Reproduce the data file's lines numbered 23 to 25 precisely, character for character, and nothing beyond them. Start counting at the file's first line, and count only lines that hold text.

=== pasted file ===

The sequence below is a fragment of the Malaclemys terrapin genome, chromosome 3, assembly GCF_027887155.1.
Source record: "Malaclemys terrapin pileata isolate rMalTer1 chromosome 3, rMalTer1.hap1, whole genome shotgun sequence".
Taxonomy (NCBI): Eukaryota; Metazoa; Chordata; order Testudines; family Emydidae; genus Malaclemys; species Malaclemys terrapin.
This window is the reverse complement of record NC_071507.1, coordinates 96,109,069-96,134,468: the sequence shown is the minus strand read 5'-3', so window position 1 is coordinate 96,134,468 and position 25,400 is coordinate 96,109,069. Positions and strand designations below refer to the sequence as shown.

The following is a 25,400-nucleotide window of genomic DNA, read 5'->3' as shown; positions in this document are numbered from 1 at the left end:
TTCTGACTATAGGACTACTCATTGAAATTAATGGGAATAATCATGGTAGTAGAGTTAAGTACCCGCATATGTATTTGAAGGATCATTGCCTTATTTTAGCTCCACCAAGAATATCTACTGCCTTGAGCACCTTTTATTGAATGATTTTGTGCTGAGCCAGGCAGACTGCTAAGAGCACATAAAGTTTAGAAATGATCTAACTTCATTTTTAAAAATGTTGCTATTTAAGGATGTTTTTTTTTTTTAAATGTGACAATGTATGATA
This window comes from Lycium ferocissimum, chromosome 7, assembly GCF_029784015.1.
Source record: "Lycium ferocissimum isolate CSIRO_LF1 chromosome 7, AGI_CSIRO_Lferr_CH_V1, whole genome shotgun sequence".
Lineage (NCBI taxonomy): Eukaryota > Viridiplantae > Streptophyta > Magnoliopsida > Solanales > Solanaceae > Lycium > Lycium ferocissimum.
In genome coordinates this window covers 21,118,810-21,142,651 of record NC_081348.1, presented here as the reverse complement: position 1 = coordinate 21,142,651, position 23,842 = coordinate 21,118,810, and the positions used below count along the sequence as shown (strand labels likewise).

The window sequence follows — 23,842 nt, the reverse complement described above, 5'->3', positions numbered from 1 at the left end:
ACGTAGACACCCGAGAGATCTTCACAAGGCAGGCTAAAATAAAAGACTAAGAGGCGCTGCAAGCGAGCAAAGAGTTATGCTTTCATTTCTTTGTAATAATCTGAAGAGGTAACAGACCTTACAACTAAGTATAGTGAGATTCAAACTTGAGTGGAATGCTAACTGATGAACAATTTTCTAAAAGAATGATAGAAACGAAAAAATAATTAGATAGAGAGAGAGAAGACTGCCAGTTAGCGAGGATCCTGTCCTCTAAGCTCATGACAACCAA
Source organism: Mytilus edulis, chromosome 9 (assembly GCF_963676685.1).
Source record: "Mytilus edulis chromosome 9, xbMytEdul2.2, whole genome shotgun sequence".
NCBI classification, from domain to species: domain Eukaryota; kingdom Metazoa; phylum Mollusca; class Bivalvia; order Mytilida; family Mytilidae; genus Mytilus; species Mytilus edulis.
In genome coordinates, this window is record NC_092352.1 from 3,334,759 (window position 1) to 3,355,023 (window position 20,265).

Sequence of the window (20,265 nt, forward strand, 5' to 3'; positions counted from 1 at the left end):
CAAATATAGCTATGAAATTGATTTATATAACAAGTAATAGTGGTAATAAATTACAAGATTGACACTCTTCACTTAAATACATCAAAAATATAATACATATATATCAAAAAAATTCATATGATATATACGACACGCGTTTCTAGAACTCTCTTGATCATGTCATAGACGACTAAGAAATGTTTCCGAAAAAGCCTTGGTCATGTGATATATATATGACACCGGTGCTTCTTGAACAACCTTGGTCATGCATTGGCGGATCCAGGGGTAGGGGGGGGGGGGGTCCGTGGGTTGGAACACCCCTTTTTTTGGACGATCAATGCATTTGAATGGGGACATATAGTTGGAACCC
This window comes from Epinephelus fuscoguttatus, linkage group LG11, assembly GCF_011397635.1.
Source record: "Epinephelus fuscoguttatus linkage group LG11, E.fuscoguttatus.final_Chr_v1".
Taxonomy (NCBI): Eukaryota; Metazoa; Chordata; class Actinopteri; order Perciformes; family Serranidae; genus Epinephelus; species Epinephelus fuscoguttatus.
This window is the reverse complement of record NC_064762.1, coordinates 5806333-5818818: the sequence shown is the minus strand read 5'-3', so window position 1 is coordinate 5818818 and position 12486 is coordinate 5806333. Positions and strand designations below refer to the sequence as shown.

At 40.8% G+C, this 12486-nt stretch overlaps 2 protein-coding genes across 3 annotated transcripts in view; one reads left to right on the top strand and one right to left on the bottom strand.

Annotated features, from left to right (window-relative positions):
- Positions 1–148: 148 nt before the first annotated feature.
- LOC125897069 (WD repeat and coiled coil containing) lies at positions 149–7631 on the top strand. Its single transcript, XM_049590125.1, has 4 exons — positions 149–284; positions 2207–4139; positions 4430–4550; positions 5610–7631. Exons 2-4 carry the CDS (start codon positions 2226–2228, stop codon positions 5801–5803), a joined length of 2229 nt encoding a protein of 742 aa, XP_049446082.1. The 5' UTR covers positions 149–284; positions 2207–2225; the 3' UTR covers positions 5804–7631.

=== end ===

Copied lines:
At 40.8% G+C, this 12486-nt stretch overlaps 2 protein-coding genes across 3 annotated transcripts in view; one reads left to right on the top strand and one right to left on the bottom strand.

Annotated features, from left to right (window-relative positions):
- Positions 1–148: 148 nt before the first annotated feature.